defined as more than 10 units of packed red blood cells (PRBC). The prognosis of trauma patients receiving MBT is considered to be poor.4–8 Even if massive blood transfusion (MBT) is effective in the treatment of hemorrhagic shock, it is associated with potential complications9,10 like severe acidosis and hypothermia. Hypothermia (body temperature < 34 ◦ C) has deleterious effects on blood coagulation in trauma patients and when occurring in conjunction with metabolic acidosis can result in a mortality rate up to 90%.11–14 MBT can overwhelm the patient’s cardiocirculatory function resulting in the early decrease of cardiac output and pulmonary gas exchange. Late complications can appear as transfusion-related lung injury (TRALI) which magnifies the impairment of pulmonary gas exchange by blunt chest trauma and pulmonary contusions.12 Both-, MBT and pulmonary contusion can lead to acute respiratory distress syndrome (ARDS). ARDS is most frequently observed in the early course of intensive care in patients with severe trauma and shock. The mortality rate in these patients reaches up to 40% despite advanced ventilatory treatment.15,16 The use of extracorporeal membrane oxygenation (ECMO) as lifesaving treatment in respiratory failure was introduced by the pioneer work of Robert Bartlett in 197217 and revolutionised the treatment of resistant

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Table 1 Median and minimum–maximum of arterial pressure, blood pH, blood lactate and vasopressor support before, 2 h and 24 h on ECMO (n = 10). MAP: mean arterial pressure; OR: oxygenation ratio (paO2 [mm Hg]/FiO2 ). Measurement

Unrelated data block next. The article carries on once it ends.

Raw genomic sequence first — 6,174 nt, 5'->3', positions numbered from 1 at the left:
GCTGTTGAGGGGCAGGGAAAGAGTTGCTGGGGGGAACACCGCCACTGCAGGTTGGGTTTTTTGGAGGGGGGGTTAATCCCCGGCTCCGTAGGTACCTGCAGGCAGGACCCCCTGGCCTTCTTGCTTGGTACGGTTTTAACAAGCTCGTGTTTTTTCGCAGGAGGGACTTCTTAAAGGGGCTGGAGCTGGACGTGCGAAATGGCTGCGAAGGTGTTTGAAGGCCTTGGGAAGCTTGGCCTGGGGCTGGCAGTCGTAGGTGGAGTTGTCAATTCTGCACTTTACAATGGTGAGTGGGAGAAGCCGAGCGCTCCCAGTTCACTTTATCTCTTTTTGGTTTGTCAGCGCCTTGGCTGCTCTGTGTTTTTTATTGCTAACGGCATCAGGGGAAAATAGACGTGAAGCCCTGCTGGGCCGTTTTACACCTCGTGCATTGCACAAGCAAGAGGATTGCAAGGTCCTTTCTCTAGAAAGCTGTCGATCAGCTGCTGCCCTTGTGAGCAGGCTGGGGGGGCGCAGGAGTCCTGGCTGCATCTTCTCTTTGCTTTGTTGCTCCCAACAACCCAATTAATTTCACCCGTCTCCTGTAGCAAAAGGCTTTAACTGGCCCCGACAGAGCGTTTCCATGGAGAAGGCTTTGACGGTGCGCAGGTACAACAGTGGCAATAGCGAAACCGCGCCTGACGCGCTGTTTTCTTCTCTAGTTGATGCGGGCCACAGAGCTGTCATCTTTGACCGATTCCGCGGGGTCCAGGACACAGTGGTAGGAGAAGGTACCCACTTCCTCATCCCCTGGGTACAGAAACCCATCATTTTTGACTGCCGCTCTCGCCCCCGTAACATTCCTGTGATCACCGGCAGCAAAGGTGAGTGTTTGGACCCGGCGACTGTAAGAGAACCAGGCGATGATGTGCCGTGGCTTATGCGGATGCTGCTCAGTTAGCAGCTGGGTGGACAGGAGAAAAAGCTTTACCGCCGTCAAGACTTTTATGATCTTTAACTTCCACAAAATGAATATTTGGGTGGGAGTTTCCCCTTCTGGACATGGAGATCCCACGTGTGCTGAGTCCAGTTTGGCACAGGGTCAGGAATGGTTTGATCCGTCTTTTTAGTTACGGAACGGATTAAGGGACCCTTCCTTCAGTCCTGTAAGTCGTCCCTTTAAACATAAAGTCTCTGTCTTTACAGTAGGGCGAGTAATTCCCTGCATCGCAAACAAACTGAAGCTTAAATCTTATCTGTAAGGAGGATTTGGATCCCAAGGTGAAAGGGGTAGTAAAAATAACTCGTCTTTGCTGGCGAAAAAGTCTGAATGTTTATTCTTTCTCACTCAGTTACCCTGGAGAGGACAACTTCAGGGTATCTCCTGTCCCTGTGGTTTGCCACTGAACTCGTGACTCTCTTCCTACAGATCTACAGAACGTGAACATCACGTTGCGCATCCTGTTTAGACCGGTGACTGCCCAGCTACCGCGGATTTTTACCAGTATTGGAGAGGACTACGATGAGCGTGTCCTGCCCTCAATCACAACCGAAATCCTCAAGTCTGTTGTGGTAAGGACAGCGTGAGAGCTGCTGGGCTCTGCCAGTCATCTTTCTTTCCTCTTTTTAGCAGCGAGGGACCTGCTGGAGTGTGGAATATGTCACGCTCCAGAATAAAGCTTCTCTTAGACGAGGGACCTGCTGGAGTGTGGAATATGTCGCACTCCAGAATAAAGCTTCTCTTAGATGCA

Before ECMO

2 h on ECMO

24 h on ECMO

MAP [mm Hg] Norepinephrine [mg/h] Lactate [mg/dl] OR [mm Hg] paCO2 [mm Hg] pH

68 (45–90) 3.0 (1.0–13.5) 60 (25–105) 47 (36–90) 67 (36–89) 7.21 (6.89–7.47)

74 (56–92) 0.9 (0.0–5.0) 68 (11–122) 69 (52–263) 41 (22–85) 7.41 (7.30–7.61)

72 (52–84) 0.75 (0.0–2.5) 73 (9–126) 144 (48–218) 34 (29–45) 7.43 (7.30–7.59)

hypoxemia in patients worldwide.18,19 Depending on the site of cannulation, ECMO takes over the gas exchange function of the lung (veno-venous ECMO) or provides additional circulatory support (veno-arterial ECMO).17–19 Despite ongoing technical improvement of ECMO devices like centrifugal pumps and heparin coating of the circuits (which allows a reduction of systemic heparinisation), bleeding is still the most common complication in patients on ECMO. Bleeding can be induced by cannulation of the vessels, underlying coagulation disorders or the full-dose heparinisation commonly used.20 Since the first ECMO in a trauma victim was performed by Hill et al.,20 there have been several reports on ECMO in the subsequent course of post-traumatic respiratory failure in patients with blunt chest trauma.21,22 However, the use of ECMO in severe trauma victims with preexisting bleeding shock is still unusual.23 A recently published report on ECMO support in post-traumatic ARDS patients highlights the effort to extend this lifesaving technology to trauma patients.23 We report our first experiences in application of initially heparin-free ECMO in severe trauma patients with resistant cardiopulmonary failure and coexisting bleeding shock. We reviewed our data retrospective and describe cannulation procedures and blood coagulation management during emergency v-v and v-a ECMO.